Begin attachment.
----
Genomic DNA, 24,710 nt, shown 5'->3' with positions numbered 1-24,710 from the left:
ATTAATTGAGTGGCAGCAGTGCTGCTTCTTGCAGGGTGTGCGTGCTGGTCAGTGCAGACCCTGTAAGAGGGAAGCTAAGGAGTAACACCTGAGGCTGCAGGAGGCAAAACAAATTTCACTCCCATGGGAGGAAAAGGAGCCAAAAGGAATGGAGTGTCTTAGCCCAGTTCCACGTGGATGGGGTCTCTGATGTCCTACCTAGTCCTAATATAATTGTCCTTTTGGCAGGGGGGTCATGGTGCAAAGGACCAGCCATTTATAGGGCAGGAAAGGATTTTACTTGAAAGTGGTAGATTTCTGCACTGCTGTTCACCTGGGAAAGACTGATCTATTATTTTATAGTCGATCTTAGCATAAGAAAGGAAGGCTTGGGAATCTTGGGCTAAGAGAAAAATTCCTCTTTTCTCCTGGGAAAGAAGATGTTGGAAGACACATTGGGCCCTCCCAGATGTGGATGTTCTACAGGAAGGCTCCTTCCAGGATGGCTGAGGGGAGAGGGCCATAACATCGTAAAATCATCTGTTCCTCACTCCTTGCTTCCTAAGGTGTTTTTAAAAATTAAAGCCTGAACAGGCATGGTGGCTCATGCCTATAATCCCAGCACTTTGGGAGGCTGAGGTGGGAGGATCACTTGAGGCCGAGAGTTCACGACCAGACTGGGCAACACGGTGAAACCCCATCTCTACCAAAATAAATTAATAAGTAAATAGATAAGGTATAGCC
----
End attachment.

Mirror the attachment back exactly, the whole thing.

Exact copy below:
Genomic DNA, 24,710 nt, shown 5'->3' with positions numbered 1-24,710 from the left:
ATTAATTGAGTGGCAGCAGTGCTGCTTCTTGCAGGGTGTGCGTGCTGGTCAGTGCAGACCCTGTAAGAGGGAAGCTAAGGAGTAACACCTGAGGCTGCAGGAGGCAAAACAAATTTCACTCCCATGGGAGGAAAAGGAGCCAAAAGGAATGGAGTGTCTTAGCCCAGTTCCACGTGGATGGGGTCTCTGATGTCCTACCTAGTCCTAATATAATTGTCCTTTTGGCAGGGGGGTCATGGTGCAAAGGACCAGCCATTTATAGGGCAGGAAAGGATTTTACTTGAAAGTGGTAGATTTCTGCACTGCTGTTCACCTGGGAAAGACTGATCTATTATTTTATAGTCGATCTTAGCATAAGAAAGGAAGGCTTGGGAATCTTGGGCTAAGAGAAAAATTCCTCTTTTCTCCTGGGAAAGAAGATGTTGGAAGACACATTGGGCCCTCCCAGATGTGGATGTTCTACAGGAAGGCTCCTTCCAGGATGGCTGAGGGGAGAGGGCCATAACATCGTAAAATCATCTGTTCCTCACTCCTTGCTTCCTAAGGTGTTTTTAAAAATTAAAGCCTGAACAGGCATGGTGGCTCATGCCTATAATCCCAGCACTTTGGGAGGCTGAGGTGGGAGGATCACTTGAGGCCGAGAGTTCACGACCAGACTGGGCAACACGGTGAAACCCCATCTCTACCAAAATAAATTAATAAGTAAATAGATAAGGTATAGCC